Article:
An official at the Ministry of Health said it felt like being back in the civil war “as NGOs packed their SUVs and abandoned their local colleagues at the first sign of danger.”

With the rainy season underway there were fears of a repeat of the 2011 cholera outbreak before Ebola arrived.

Dr Johnson wrote: “We know Ebola is killing people. But is the Ebola response killing people too?”

Start your day with The Independent, sign up for daily news emails
Have you tried new the Independent Digital Edition apps?
ebooks
ebooksA special investigation by Andy McSmith
News
Approved Food sell products past their sell-by dates at discounted prices
i100
Sport
Jonny Evans and Papiss Cisse come together
football
News
Life-changing: Simone de Beauvoir in 1947, two years before she wrote 'The Second Sex', credited as the starting point of second wave feminism
peopleHer seminal feminist polemic, The Second Sex, has been published in short-form to mark International Women's Day
News
i100
Arts and Entertainment
The beat is on: Alfred Doda, Gjevat Kelmendi and Orli Shuka in ‘Hyena’
filmReview: Hyena takes corruption and sleaziness to a truly epic level
Latest stories from i100
Have you tried new the Independent Digital Edition apps?
Independent Dating
and  

By clicking 'Search' you
are agreeing to our
Terms of Use.

iJobs Job Widget
iJobs General

Ashdown Group: Senior VMware Platform Engineer - VMware / SAN / Tier3 DC

£45000 - £55000 per annum + benefits: Ashdown Group: Senior VMware Platform En...

Recruitment Genius: Purchasing Assistant

£10000 - £16000 per annum: Recruitment Genius: A distributor of specialist ele...

Recruitment Genius: Sales Ledger Assistant

£17000 - £19000 per annum: Recruitment Genius: A distributor of specialist ele...

Ashdown Group: Automated Tester / Test Analyst - .Net / SQL - Cheshire

£32000 per annum + pension, healthcare & 23 days holiday: Ashdown Group: A gro...

Day In a Page

Homeless Veterans campaign: Donations hit record-breaking £1m target after £300,000 gift from Lloyds Bank

Homeless Veterans campaign

Donations hit record-breaking £1m target after huge gift from Lloyds Bank
Flight MH370 a year on: Lost without a trace – but the search goes on

Lost without a trace

But, a year on, the search continues for Flight MH370
Germany's spymasters left red-faced after thieves break into brand new secret service HQ and steal taps

Germany's spy HQ springs a leak

Thieves break into new €1.5bn complex... to steal taps
International Women's Day 2015: Celebrating the whirlwind wit of Simone de Beauvoir

Whirlwind wit of Simone de Beauvoir

Simone de Beauvoir's seminal feminist polemic, 'The Second Sex', has been published in short-form for International Women's Day
Mark Zuckerberg’s hiring policy might suit him – but it wouldn’t work for me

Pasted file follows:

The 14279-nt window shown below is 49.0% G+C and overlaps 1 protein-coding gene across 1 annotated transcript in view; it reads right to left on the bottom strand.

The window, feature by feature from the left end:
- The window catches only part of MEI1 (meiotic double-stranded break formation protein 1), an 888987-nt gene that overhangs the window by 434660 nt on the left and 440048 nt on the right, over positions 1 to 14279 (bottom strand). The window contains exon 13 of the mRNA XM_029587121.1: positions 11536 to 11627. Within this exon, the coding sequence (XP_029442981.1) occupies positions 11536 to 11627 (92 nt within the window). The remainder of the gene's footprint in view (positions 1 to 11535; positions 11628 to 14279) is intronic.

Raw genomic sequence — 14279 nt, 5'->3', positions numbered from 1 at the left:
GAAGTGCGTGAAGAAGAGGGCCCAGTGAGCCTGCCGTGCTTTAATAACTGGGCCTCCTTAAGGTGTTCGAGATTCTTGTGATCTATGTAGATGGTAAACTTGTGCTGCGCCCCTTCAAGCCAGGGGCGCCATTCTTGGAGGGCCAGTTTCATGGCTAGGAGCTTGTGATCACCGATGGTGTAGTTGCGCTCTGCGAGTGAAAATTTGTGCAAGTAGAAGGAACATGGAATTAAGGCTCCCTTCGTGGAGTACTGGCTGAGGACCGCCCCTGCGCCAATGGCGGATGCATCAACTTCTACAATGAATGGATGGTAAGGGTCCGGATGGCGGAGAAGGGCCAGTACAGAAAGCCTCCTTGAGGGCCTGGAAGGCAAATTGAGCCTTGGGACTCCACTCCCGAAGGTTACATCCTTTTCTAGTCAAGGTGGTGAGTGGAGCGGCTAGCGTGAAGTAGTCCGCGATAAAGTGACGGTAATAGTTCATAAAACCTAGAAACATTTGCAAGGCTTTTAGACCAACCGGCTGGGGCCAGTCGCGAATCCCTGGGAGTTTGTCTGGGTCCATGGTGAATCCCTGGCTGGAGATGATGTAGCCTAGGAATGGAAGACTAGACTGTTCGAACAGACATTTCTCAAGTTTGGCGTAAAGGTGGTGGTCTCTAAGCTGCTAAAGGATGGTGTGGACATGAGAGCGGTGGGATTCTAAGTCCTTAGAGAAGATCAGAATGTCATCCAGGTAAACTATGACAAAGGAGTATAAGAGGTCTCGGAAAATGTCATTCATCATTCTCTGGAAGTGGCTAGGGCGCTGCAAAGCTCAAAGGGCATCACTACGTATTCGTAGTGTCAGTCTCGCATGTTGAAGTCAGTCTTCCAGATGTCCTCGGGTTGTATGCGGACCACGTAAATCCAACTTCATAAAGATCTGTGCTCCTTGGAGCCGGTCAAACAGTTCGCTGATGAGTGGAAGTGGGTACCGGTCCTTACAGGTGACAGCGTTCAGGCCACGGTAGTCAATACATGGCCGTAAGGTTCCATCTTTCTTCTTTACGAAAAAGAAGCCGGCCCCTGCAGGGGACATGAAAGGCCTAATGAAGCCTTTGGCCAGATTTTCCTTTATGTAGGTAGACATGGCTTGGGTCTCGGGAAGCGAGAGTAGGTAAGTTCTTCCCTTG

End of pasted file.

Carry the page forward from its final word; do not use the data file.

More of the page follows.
Mark Zuckerberg’s hiring policy might suit him – but it wouldn’t work for me

Why would I want to employ someone I’d be happy to have as my boss, asks Simon Kelner
Confessions of a planespotter: With three Britons under arrest in the UAE, the perils have never been more apparent

Confessions of a planespotter

With three Britons under arrest in the UAE, the perils have never been more apparent. Sam Masters explains the appeal
Russia's gulag museum 'makes no mention' of Stalin's atrocities

Russia's gulag museum

Ministry of Culture-run site 'makes no mention' of Stalin's atrocities
The big fresh food con: Alarming truth behind the chocolate muffin that won't decay

The big fresh food con

Joanna Blythman reveals the alarming truth behind the chocolate muffin that won't decay
Virginia Ironside was my landlady: What is it like to live with an agony aunt on call 24/7?

Virginia Ironside was my landlady

Tim Willis reveals what it's like to live with an agony aunt on call 24/7
Paris Fashion Week 2015: The wit and wisdom of Manish Arora's exercise in high camp

Paris Fashion Week 2015

The wit and wisdom of Manish Arora's exercise in high camp
8 best workout DVDs

8 best workout DVDs

If your 'New Year new you' regime hasn’t lasted beyond February, why not try working out from home?
Frank Warren column: Amir Khan ready to meet winner of Floyd Mayweather v Manny Pacquiao

Khan ready to meet winner of Mayweather v Pacquiao

The Bolton fighter is unlikely to take on Kell Brook with two superstar opponents on the horizon, says Frank Warren
War with Isis: Iraq's government fights to win back Tikrit from militants - but then what?

Baghdad fights to win back Tikrit from Isis – but then what?

Patrick Cockburn reports from Kirkuk on a conflict which sectarianism has made intractable
Living with Alzheimer's: What is it really like to be diagnosed with early-onset dementia?

What is it like to live with Alzheimer's?

Depicting early-onset Alzheimer's, the film 'Still Alice' had a profound effect on Joy Watson, who lives with the illness. She tells Kate Hilpern how she's coped with the diagnosis
The Internet of Things: Meet the British salesman who gave real-world items a virtual life

Setting in motion the Internet of Things

British salesman Kevin Ashton gave real-world items a virtual life